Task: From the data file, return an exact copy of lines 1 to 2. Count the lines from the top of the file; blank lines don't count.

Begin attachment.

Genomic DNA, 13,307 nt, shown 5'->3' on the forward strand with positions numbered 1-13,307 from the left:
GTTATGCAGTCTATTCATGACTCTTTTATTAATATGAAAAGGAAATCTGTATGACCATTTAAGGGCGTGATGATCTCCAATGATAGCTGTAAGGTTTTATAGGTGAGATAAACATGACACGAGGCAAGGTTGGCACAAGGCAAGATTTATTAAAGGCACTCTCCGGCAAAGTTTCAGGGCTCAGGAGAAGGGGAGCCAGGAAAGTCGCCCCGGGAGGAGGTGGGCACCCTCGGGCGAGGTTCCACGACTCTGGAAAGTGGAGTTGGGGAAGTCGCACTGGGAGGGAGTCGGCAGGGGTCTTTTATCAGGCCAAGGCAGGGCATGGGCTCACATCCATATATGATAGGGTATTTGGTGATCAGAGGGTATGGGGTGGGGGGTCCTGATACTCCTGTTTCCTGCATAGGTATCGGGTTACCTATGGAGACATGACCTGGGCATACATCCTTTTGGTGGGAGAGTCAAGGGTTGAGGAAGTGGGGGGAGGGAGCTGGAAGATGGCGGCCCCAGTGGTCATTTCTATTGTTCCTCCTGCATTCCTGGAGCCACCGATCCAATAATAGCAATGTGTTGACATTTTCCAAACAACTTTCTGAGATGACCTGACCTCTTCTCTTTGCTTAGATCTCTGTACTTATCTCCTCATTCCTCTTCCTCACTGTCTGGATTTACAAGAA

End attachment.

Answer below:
Genomic DNA, 13,307 nt, shown 5'->3' on the forward strand with positions numbered 1-13,307 from the left:
GTTATGCAGTCTATTCATGACTCTTTTATTAATATGAAAAGGAAATCTGTATGACCATTTAAGGGCGTGATGATCTCCAATGATAGCTGTAAGGTTTTATAGGTGAGATAAACATGACACGAGGCAAGGTTGGCACAAGGCAAGATTTATTAAAGGCACTCTCCGGCAAAGTTTCAGGGCTCAGGAGAAGGGGAGCCAGGAAAGTCGCCCCGGGAGGAGGTGGGCACCCTCGGGCGAGGTTCCACGACTCTGGAAAGTGGAGTTGGGGAAGTCGCACTGGGAGGGAGTCGGCAGGGGTCTTTTATCAGGCCAAGGCAGGGCATGGGCTCACATCCATATATGATAGGGTATTTGGTGATCAGAGGGTATGGGGTGGGGGGTCCTGATACTCCTGTTTCCTGCATAGGTATCGGGTTACCTATGGAGACATGACCTGGGCATACATCCTTTTGGTGGGAGAGTCAAGGGTTGAGGAAGTGGGGGGAGGGAGCTGGAAGATGGCGGCCCCAGTGGTCATTTCTATTGTTCCTCCTGCATTCCTGGAGCCACCGATCCAATAATAGCAATGTGTTGACATTTTCCAAACAACTTTCTGAGATGACCTGACCTCTTCTCTTTGCTTAGATCTCTGTACTTATCTCCTCATTCCTCTTCCTCACTGTCTGGATTTACAAGAA